The season of giving/funding/etc

Cedar Christmas Wreath
Cedar Christmas Wreath (Photo credit: wilsonevergreens)

Whatever you celebrate at this time of year — Hanukkah, Christmas, Kwanzaa or just getting an annual new start — you are undoubtedly receiving daily invitations to help others get their own new start. With dollars. It’s a tradition of the season. And despite all the despair about consumerism and commercialization, answering all those year-end appeals has an upside.

Your dollars can do good.

Just in case you can’t decide where to send them, this space would like to suggest a few possibilities:

In the end-of-life arena, your dollars can double their value if you send them in the next 10 days to Compassion & Choices, a great organization with a dollar-for-dollar match currently available. Full disclosure: I’ve been a volunteer, board member etc for Compassion & Choices NCA for well over a decade; more disclosure: it has Charity Navigator‘s highest rating.

Planned Parenthood! So some of their facilities offer abortion services — which is making this excellent organization the target of every right-wing anti-women group in the U.S. They also perform invaluable services across the full spectrum of reproductive care, for women and men alike. I get weary with their solicitations, but still send money because they do good. They also have a match waiting for you to double your dollars between now and the end of the year.

NARAL Pro-Choice America, check them out. If you want to support legislative action (and not get a tax deduction) you can send much-needed dollars to the activist group. But the NARAL Pro-Choice America Foundation also does good, and is a 501(c)3.

On a smaller scale — and the small-scale organizations often need your money the most and do every bit as much good — here are just a couple of suggestions:

SisterSong — mobilizing women of color (and well worth the support of women of all colors) for reproductive justice.

The Women’s Information Network — Many different iterations in different parts of the country, but WIN members: young, progressive, professionals, are the women who will create change as well as the age group with the most to lose as reproductive choice disappears.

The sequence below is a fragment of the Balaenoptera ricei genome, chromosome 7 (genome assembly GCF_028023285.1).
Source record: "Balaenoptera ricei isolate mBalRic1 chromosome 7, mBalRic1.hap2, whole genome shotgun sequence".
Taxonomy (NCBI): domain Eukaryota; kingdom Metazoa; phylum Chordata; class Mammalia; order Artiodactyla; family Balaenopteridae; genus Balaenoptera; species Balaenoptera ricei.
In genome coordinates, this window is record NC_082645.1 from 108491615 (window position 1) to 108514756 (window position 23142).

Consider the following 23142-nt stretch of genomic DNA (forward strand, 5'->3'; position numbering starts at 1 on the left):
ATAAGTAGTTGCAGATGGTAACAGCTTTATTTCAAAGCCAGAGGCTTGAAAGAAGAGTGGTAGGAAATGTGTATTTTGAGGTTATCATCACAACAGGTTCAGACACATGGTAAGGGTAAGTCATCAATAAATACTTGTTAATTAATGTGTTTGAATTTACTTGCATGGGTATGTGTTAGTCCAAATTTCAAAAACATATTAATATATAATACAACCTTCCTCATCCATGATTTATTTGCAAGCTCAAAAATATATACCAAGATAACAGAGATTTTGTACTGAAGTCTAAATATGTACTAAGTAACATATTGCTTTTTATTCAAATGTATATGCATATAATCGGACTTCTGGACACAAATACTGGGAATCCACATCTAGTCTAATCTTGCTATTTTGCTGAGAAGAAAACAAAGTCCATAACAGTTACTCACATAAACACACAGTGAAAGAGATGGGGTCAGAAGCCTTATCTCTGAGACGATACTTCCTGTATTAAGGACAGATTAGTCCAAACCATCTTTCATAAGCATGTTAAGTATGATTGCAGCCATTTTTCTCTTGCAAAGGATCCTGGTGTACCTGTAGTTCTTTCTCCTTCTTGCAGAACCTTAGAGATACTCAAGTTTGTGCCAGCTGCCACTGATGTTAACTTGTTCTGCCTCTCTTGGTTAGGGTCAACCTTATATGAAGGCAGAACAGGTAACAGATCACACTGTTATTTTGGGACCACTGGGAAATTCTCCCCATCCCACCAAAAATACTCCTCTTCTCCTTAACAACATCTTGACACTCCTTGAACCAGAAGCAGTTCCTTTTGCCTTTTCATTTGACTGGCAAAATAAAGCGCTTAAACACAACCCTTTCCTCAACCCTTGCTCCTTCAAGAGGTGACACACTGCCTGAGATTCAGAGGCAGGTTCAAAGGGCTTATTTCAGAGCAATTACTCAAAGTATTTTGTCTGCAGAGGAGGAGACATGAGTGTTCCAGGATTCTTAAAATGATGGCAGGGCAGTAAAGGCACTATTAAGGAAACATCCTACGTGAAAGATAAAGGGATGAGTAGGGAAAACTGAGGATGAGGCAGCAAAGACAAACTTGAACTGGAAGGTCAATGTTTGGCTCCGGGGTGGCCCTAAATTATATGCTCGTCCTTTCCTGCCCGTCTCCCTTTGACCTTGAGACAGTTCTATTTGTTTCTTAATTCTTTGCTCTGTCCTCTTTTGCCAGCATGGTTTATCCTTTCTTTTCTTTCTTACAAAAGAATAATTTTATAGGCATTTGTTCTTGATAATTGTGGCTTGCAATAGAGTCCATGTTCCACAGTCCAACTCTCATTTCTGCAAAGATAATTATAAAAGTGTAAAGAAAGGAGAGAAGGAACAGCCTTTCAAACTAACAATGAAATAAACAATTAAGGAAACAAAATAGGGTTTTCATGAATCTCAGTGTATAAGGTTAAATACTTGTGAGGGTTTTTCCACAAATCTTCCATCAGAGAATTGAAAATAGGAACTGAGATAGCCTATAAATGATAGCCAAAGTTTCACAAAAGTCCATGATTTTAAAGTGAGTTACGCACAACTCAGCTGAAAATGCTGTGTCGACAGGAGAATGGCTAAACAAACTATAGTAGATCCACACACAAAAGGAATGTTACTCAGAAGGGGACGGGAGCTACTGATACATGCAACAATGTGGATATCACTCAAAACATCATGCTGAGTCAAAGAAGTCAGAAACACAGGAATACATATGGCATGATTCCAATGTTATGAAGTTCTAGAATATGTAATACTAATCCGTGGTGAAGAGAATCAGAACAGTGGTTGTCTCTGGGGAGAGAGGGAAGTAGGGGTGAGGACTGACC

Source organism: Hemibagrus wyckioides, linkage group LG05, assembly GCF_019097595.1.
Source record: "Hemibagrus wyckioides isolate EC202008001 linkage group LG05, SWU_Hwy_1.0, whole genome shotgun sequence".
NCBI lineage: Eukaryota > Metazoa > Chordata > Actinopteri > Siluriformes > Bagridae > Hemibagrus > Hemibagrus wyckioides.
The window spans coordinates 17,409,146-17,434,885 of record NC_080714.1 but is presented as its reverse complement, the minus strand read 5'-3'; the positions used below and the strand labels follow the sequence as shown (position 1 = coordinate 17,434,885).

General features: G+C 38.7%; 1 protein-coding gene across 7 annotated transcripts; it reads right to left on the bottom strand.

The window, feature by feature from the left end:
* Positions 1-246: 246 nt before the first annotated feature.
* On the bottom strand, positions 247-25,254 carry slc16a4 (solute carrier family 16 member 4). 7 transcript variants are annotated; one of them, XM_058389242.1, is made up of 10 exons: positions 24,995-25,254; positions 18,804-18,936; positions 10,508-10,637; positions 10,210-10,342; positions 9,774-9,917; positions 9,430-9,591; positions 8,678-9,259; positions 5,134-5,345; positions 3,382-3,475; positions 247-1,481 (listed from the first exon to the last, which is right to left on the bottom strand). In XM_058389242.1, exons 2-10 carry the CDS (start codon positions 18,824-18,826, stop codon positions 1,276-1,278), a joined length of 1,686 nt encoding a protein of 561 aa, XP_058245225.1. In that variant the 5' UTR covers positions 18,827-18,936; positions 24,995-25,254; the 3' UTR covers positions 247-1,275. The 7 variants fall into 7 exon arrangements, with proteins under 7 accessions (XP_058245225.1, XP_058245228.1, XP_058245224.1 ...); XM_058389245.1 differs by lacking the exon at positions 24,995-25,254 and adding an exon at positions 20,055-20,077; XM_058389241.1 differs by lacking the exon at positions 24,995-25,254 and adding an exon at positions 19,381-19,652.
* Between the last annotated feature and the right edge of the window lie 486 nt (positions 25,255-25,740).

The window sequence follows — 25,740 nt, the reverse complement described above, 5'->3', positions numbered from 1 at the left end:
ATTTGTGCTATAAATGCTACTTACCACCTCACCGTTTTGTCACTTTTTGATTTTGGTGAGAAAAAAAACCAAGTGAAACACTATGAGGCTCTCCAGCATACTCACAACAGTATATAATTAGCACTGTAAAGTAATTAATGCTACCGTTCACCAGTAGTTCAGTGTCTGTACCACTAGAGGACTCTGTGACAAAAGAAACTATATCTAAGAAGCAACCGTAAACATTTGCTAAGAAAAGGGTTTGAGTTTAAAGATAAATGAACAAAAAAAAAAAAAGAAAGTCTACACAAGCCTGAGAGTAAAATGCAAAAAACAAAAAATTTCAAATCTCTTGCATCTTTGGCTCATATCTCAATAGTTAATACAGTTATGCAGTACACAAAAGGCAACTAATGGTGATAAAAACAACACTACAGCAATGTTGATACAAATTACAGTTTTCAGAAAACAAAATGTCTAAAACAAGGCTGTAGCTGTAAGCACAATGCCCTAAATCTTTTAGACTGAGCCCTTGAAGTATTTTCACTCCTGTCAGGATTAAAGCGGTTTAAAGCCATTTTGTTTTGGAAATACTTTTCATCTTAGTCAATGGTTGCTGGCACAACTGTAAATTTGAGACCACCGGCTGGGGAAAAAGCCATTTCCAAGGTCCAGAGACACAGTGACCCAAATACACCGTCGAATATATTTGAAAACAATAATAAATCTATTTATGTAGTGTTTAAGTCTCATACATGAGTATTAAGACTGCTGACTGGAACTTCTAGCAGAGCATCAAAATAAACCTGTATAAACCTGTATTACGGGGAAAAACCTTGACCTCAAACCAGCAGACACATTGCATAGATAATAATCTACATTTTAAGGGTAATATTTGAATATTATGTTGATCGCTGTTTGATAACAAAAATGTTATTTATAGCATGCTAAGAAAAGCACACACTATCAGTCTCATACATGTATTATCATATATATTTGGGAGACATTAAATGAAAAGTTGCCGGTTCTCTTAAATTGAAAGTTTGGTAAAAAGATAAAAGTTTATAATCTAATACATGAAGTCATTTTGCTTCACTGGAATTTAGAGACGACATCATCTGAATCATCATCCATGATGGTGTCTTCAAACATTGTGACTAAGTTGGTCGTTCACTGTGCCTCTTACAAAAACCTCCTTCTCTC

Catholics for Choice — just because Catholic officialdom opposes abortion, contraception, women’s reproductive choice and everything else (end-of-life choice included) rational, countless good Catholics do not. My favorite Catholics, a lot of them at least, are pro-choice. And this one Protestant for choice thinks Catholics for Choice is a great group.

These are just a few of the places where your dollars can help make a difference, and a happier new year for many.

Hearing Wendy’s voice – & others

Mandatory pre-abortion waiting period laws in ...
Mandatory pre-abortion waiting period laws in the United States of America. Mainland U.S. edited from a 600px map by Jared Benedict at Libre Map Project and non-continental states from http://www.uscourts.gov/images/CircuitMapoutlined.eps by the United States Department of Justice. (Photo credit: Wikipedia)

Gail Collins, in her traditionally precise prose, wound up a recent column on Wendy Davis‘ now historic filibuster in the Texas legislature thusly:

A few years back, Davis told me about an incident during a debate when she had asked a veteran Republican a question about a pending bill. Dodging her query, he said: “I have trouble hearing women’s voices.”

“I guess they can hear her now.”

Amen.

There’s something about hearing women’s voices that can make men, especially men who would like to tell women what they can or cannot do with their own bodies, too uncomfortable to listen.

In one poignant story included in my new book Perilous Times: An inside look at abortion before – and after – Roe v Wade (plug intended) Karen Mulhauser tells of the time when she testified before a congressional committee about being brutally raped in her home. She was trying to make the point that had a pregnancy resulted she would not have wanted it to continue. But Congressman Ed Patten (who died at 89 in 1994, after serving 17 years in Congress) “appeared to be asleep.” Representative Silvio Conte (1921-1991; then a Republican from Massachusetts) turned his swivel chair away from her to face the wall.  Mulhauser, former head of NARAL Pro-Choice and current chair of Women’s Information Network, was angered — but not silenced.

Some voices, those of women without resources who are facing unwanted pregnancies in states where safe abortion is de facto impossible, are going unheard. And those women are doing desperate things.

But it is for them that Wendy Davis, and Karen Mulhauser, and every woman and man who believes in a woman’s right to choose, is raising her own voice of encouragement and support. And those voices will be heard.